The U.S. Constitution was constructed with Six (6) Basic Principles in Mind. It is these basic guides that kept the authors of the Constitution on track and guided the content of the world’s greatest document of real freedom.
Popular Sovereignty means “peoples’ rule” or that only the people empower the state or nation.
“We the People”–the words at the beginning of The Constitution of the United States of America introduces popular sovereignty in the Constitution’s Preamble or introduction.
The government of the United States was established by The People and the U. S. government derives its power solely from The People, the citizens of the United States.
The U. S. government can only govern with the consent of its citizens. All government leaders exist solely to serve the people.
The U. S. Constitution was written to limit the power of government to protect the freedom of America’s citizens.
The U. S. government only has as much authority as the people allow it to have.
The Constitution restricts that power, but it is up to the citizens to hold government accountable to keep the government power limited to protect their freedom.
Limited government means that neither the government or any government official is above the law and these entities cannot overstep the bounds of the Constitution.
Initially, America was governed by the Articles of Confederation. A Confederacy is a type of government in which several States combine under one central government with the State governments being strong and the central government being weak. This form of government did not serve the new nation well. This Confederate form of government did not serve the new nation well for many reasons. The Articles of Confederation left the new nation unable to handle its needs for defense, diplomacy, trade or unity between states.
But, the Founders still had considerable fear of a federal government becoming too strong and destroying the rights of individuals and states’ rights.
For this reason, the Constitution was carefully crafted to protect the rights of individuals and states’ rights, while forming a federal government able to unify the states and protect all of its citizens and states.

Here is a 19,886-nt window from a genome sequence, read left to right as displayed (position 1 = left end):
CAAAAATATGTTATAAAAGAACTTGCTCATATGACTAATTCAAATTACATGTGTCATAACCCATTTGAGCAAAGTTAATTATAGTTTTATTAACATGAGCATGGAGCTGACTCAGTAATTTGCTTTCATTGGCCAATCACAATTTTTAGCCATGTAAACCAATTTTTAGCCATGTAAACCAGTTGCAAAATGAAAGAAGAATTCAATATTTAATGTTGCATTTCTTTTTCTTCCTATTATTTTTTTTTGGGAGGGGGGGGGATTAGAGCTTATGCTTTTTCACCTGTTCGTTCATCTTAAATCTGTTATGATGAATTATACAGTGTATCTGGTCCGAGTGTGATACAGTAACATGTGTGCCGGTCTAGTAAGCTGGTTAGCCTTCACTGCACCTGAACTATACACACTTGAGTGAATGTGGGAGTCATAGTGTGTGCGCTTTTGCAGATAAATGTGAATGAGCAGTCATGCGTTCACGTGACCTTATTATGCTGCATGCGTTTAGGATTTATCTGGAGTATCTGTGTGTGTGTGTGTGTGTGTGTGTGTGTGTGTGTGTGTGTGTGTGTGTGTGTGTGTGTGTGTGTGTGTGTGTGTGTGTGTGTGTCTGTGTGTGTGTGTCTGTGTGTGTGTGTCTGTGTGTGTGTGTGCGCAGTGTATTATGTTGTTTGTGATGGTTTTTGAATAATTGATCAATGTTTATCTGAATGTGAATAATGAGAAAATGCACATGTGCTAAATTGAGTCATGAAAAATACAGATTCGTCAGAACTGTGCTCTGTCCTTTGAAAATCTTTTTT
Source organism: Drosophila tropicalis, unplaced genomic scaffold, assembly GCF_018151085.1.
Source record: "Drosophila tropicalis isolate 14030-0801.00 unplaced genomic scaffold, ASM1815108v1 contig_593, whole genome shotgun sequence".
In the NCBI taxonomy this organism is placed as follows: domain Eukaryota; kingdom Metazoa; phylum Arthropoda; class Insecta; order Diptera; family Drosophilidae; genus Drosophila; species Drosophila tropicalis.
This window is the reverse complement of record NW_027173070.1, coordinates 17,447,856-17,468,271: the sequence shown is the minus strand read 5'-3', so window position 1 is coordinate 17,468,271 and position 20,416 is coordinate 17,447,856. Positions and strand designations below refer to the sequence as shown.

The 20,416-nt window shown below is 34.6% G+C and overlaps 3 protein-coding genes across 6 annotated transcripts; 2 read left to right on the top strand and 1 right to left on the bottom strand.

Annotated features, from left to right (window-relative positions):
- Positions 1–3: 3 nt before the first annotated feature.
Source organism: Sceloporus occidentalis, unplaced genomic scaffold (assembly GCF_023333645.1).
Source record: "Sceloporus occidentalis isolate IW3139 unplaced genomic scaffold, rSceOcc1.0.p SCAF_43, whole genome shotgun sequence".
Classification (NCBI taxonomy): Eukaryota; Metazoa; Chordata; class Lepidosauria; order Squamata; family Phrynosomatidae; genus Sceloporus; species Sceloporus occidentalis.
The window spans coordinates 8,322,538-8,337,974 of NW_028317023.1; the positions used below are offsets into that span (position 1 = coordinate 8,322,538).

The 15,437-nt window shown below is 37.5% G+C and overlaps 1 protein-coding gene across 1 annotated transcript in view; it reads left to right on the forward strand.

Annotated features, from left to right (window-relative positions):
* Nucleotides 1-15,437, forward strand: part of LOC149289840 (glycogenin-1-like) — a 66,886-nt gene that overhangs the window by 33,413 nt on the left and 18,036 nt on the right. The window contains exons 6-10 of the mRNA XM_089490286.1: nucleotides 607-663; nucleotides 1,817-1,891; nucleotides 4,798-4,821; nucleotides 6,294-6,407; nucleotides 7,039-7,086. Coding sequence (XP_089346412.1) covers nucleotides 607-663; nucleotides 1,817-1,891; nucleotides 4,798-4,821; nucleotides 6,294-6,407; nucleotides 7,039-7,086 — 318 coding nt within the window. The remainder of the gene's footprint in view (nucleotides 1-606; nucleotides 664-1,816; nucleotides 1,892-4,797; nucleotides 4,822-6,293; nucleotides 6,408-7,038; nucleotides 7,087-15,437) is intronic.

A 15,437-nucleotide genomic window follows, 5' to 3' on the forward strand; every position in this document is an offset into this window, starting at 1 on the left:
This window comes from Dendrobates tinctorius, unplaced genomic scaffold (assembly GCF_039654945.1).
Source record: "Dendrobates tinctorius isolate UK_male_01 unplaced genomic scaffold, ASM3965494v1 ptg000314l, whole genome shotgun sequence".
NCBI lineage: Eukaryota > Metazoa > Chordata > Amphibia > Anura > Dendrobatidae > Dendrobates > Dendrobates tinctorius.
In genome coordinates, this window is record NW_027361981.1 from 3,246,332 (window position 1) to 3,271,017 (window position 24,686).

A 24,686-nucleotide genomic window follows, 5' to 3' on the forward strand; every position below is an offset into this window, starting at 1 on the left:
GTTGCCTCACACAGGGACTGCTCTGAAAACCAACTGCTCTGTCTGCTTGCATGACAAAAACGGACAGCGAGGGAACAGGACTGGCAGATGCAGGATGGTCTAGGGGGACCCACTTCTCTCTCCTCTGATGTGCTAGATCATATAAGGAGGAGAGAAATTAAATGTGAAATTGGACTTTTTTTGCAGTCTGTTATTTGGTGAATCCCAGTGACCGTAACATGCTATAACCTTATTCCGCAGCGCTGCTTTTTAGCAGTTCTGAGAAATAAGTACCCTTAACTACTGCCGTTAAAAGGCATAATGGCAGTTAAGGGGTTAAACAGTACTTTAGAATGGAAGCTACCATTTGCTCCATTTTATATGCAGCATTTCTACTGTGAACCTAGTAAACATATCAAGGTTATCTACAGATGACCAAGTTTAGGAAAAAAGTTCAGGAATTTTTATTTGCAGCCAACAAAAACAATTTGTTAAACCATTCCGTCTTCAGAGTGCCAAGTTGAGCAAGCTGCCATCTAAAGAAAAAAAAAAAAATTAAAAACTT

As an added assurance, the Bill of Rights was added to the U. S. Constitution as a further safeguard to prevent the federal government from becoming too strong, from taking unalienable rights from citizens, and from taking State’s rights.
Separation of Powers:
To help keep the federal government from becoming too strong, the powers granted to it by the people were also carefully divided into three branches:
~ Legislative (Congress…Makes Laws)
~ Executive (President and Staff…Executes or Administers Laws) and
~ Judicial (Federal Court System…Interprets Laws based on the Constitution).
This separation of powers was intended to prevent misuse of power by any of the three branches of the federal government.
Checks and Balances:
Further steps were taken by the Founders to assure the federal government would be limited in its power by establishing a system of “checks and balances”. With “checks and balances”, each branch of government has the authority to restrain the actions of either of the other two branches.
This may seem to add to some degree of inefficiency or seem to slow down the forward movement of government, but the intent is to protect citizens from the greater threat of any one branch of government from becoming too strong, which is a threat to the freedom of citizens.
The system of “checks and balances” is a safeguard from tyranny by any one branch of government, making any loss of speed worthwhile when looking at the overall picture and the end result.
The principle of Judicial Review was established early in America’s history. This power allows federal courts to take action against government actions seen as being unconstitutional.
Judicial Review refers to the power the federal courts have to cancel any government action that is determined to violate some provision of the Constitution.